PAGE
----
By Majdoline Hatoum

    February 23, 2011

    Lebanon's Prime Minister-designate Najib Mikati has a tough job ahead: forming a cabinet strong enough to endure the political storm expected to rise from the findings of the United Nations’ Special Tribunal for Lebanon (STL) on the 2005 assassination of former Prime Minister Rafik Hariri.

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    From Tahrir Square to Shatila Camp: ‘Cry Hurriya!’ (Freedom!)


    by Franklin Lamb

    February 22, 2011

    The Tahrir Square “Hurriya!”  tremors spreading across the Middle East may or may not be impacting today’s events in the  historically liberal American state of Wisconsin and other areas of America,  yet most of us would agree that the Tunisian-Egyptian revolutions are being felt far and wide and appear to be dramatically gaining steam. Lebanon’s Palestinian refugee camps are no exception.

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    Beirut calling Lebanon, not Egypt, may determine the fate of democracy in the Middle East


    Despite the media's recent focus on Egypt, events in Lebanon may well tell us more about the troubled prospects for Middle Eastern democracy. The fall of Lebanese Prime Minister Saad Hariri's government, replaced by a Hezbollah-dominated coalition, dramatically imperils Beirut's democratic Cedar Revolution.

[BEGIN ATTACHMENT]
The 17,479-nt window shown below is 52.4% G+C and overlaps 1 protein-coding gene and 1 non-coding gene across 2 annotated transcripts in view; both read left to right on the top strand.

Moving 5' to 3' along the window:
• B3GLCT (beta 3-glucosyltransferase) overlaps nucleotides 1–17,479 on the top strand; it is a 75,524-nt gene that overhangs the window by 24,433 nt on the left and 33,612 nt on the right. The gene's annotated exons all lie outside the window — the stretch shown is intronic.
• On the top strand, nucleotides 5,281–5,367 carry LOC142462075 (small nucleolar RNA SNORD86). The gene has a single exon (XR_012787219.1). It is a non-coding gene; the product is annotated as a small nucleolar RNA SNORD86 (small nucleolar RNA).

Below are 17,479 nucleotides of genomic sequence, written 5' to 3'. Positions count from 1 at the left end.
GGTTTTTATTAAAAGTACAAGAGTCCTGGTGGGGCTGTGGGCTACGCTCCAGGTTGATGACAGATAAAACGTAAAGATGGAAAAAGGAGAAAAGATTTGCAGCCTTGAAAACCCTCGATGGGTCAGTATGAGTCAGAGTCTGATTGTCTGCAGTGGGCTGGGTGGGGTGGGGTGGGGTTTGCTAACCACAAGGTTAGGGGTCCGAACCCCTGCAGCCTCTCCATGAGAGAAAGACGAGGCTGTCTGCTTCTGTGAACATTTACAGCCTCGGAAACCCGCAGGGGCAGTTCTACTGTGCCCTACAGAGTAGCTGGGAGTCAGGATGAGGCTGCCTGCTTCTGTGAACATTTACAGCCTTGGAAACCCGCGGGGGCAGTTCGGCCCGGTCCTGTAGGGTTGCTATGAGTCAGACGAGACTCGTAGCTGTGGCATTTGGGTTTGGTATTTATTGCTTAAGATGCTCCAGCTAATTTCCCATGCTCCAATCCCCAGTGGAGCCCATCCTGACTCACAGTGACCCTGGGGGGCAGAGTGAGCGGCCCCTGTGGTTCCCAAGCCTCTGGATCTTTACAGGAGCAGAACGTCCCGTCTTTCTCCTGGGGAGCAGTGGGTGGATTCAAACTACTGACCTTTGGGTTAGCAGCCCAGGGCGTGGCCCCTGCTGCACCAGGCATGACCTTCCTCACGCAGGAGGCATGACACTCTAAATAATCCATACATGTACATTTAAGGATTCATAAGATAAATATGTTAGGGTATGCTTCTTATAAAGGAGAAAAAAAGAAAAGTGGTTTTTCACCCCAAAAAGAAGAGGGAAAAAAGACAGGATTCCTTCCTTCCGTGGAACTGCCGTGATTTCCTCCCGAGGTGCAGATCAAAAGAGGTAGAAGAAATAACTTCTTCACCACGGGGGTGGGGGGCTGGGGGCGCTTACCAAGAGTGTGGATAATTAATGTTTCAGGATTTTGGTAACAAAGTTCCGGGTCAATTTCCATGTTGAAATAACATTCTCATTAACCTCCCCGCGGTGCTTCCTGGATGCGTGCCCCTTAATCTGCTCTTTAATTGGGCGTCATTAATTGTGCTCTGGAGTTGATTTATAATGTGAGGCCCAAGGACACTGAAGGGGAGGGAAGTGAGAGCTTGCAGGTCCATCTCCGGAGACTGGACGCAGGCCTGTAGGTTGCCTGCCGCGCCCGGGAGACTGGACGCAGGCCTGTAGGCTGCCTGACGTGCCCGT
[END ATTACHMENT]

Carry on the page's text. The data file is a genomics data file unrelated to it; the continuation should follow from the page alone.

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    Troubled Engagement


    Foreign Policy
    Troubled Engagement
    The United States has an ambassador in Syria for the first time in nearly six years. Now what?
    BY ANDREW J. TABLER | JANUARY 25, 2011

    On Jan. 16, Amb. Robert Ford stepped off a plane in Damascus -- and right into a diplomatic crisis in Lebanon. The news that Hezbollah and its allies, which are supported by Syria and Iran, have secured the votes to elect a friendly Lebanese prime minister will no doubt be on the top of Ford's agenda as Washington struggles to rein in Hezbollah's growing influence.

     

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    Pressure Points The “Resistance” in Lebanon


    Council on Foreign Relations Blog: Pressure Points
    The “Resistance” in Lebanon
    Posted on Tuesday, January 25, 2011
    by Elliott Abrams

    The influence of the United States in the Middle East is declining while that of Iran is rising. That’s the meaning of events in Lebanon, where Hizballah has in essence thrown Prime Minister Saad Hariri from office and is about to choose his successor.

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    Lebanon Approaches Tipping Point


    Council on Foreign Relations
    Lebanon Approaches Tipping Point
    By Deborah Jerome, Deputy Editor
    January 24, 2011

    Lebanon's increasingly assertive Hezbollah faction has said it would nominate for prime minister a fifty-five-year-old billionaire businessman, Najib Mikati. The emergence of a Hezbollah government--backed by allies Iran and Syria--would almost certainly set Lebanon on a collision course with the United States and its allies about the fate of the UN tribunal investigating the 2005 assassination of prime minister Rafik Hariri.

     

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    Desperately seeking Syria at Lebanon's expense